By Hilary White

December 17, 2007 ( – Bacterial vaginosis (BV) is a sexually transmitted disease that a new study has found has a higher than normal prevalence among practicing lesbians. The peer review journal Sexually Transmitted Infections, is carrying a small study comparing the instances of BV among lesbians with that among heterosexual women. The result was that of 189 heterosexuals and 171 lesbians recruited, 25.7 per cent of lesbians compared with 14.4 per cent of heterosexuals carried the disease.

The study concluded that “Women who identified as lesbians have a 2.5-fold increased likelihood of BV compared with heterosexual women.”

BV, although previously considered a “nuisance infection”, may cause serious complications if left untreated. These can include increased susceptibility to HIV, and may present other complications for pregnant women. It has also been associated with an increase in the development of pelvic inflammatory disease (PID) following surgical abortion or hysterectomy.

Public health professionals admit that the problem with tracking the prevalence of sexually transmitted diseases among lesbians is the lack of research. What studies have been undertaken, however, show that most women in such relationships have had sexual relations with at least one man in the past and can transmit possible infections on to other women, sometimes years later. Commonly, such infections can include Chlamydia and Human Papilloma Virus (HPV) the infection that has been linked to cervical cancer.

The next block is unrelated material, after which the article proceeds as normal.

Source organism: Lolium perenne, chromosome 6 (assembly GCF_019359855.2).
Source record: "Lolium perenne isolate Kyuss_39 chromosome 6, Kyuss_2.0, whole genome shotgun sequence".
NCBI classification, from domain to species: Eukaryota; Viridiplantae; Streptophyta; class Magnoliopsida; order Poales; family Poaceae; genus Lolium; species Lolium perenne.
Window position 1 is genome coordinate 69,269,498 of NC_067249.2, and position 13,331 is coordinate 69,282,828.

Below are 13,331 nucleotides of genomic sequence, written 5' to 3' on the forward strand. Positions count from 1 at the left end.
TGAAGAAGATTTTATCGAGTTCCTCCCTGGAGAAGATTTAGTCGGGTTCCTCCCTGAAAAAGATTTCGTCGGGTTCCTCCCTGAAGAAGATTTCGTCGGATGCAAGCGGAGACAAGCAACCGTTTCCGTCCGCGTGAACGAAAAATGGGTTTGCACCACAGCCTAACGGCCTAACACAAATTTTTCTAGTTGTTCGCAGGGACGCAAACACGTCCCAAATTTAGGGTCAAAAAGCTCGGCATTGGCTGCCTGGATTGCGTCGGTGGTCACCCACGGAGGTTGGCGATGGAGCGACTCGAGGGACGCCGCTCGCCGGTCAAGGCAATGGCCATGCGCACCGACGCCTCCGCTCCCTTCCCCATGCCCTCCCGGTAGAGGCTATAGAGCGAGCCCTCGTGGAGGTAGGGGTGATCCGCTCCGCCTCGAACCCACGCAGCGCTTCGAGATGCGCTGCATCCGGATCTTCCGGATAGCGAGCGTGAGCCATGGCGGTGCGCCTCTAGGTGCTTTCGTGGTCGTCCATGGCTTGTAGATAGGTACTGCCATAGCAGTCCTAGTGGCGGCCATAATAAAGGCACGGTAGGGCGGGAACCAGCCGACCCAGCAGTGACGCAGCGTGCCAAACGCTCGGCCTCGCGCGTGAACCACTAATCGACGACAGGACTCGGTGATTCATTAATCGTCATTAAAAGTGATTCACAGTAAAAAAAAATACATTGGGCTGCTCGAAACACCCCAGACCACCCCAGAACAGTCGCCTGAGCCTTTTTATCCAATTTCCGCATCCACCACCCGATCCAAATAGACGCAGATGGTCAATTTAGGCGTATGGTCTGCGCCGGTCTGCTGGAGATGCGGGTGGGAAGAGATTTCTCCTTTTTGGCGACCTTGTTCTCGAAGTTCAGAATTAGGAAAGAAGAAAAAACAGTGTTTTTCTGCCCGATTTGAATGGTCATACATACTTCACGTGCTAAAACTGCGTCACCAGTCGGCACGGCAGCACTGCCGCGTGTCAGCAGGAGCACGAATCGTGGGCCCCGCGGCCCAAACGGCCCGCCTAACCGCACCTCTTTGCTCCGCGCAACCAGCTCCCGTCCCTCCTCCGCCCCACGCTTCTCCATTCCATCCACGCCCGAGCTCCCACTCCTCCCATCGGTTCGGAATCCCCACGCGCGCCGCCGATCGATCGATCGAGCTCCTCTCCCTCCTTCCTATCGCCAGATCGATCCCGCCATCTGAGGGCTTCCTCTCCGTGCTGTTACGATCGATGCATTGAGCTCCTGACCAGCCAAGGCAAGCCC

Among the lesbian subculture, it is widely believed that STDs are a problem only for “straight” women and homosexual men. But studies are slowly coming to light that show otherwise.

In Montreal, a study of the lesbian subculture found that nearly 90 per cent had been diagnosed with Chlamydia, and 50 per cent with bacterial vaginosis. The April 2000 edition of the Journal of Obstetrics and Gynecology reports of two lesbians diagnosed with pelvic inflammatory disease (PID) which is usually caused by untreated Chlamydia or gonorrhea.